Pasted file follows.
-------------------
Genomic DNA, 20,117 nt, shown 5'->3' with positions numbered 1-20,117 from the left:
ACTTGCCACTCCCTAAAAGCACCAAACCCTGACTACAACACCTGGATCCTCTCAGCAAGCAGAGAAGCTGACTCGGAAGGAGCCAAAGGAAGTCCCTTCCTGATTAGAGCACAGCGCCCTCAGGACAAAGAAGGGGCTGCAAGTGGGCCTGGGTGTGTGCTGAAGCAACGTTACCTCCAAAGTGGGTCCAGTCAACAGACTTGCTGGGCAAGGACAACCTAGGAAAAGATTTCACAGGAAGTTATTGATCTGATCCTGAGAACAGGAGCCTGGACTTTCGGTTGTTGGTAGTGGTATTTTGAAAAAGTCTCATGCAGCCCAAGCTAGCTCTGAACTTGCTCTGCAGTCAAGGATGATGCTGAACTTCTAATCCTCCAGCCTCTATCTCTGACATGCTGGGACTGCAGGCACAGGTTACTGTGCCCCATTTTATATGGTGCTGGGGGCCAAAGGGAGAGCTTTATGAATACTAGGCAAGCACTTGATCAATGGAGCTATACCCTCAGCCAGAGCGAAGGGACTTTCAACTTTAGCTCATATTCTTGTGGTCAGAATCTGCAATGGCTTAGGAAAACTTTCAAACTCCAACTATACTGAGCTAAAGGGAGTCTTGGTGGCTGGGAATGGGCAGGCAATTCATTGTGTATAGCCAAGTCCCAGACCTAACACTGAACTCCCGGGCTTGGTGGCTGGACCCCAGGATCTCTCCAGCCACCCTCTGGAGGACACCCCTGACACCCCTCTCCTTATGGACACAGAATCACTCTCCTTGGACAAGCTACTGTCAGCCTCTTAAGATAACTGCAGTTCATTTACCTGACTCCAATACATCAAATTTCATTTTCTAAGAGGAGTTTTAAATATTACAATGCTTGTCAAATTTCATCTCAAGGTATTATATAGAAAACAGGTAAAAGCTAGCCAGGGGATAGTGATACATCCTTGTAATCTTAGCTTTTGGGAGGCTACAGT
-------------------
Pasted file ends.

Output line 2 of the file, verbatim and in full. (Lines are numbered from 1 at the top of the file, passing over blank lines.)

ACTTGCCACTCCCTAAAAGCACCAAACCCTGACTACAACACCTGGATCCTCTCAGCAAGCAGAGAAGCTGACTCGGAAGGAGCCAAAGGAAGTCCCTTCCTGATTAGAGCACAGCGCCCTCAGGACAAAGAAGGGGCTGCAAGTGGGCCTGGGTGTGTGCTGAAGCAACGTTACCTCCAAAGTGGGTCCAGTCAACAGACTTGCTGGGCAAGGACAACCTAGGAAAAGATTTCACAGGAAGTTATTGATCTGATCCTGAGAACAGGAGCCTGGACTTTCGGTTGTTGGTAGTGGTATTTTGAAAAAGTCTCATGCAGCCCAAGCTAGCTCTGAACTTGCTCTGCAGTCAAGGATGATGCTGAACTTCTAATCCTCCAGCCTCTATCTCTGACATGCTGGGACTGCAGGCACAGGTTACTGTGCCCCATTTTATATGGTGCTGGGGGCCAAAGGGAGAGCTTTATGAATACTAGGCAAGCACTTGATCAATGGAGCTATACCCTCAGCCAGAGCGAAGGGACTTTCAACTTTAGCTCATATTCTTGTGGTCAGAATCTGCAATGGCTTAGGAAAACTTTCAAACTCCAACTATACTGAGCTAAAGGGAGTCTTGGTGGCTGGGAATGGGCAGGCAATTCATTGTGTATAGCCAAGTCCCAGACCTAACACTGAACTCCCGGGCTTGGTGGCTGGACCCCAGGATCTCTCCAGCCACCCTCTGGAGGACACCCCTGACACCCCTCTCCTTATGGACACAGAATCACTCTCCTTGGACAAGCTACTGTCAGCCTCTTAAGATAACTGCAGTTCATTTACCTGACTCCAATACATCAAATTTCATTTTCTAAGAGGAGTTTTAAATATTACAATGCTTGTCAAATTTCATCTCAAGGTATTATATAGAAAACAGGTAAAAGCTAGCCAGGGGATAGTGATACATCCTTGTAATCTTAGCTTTTGGGAGGCTACAGT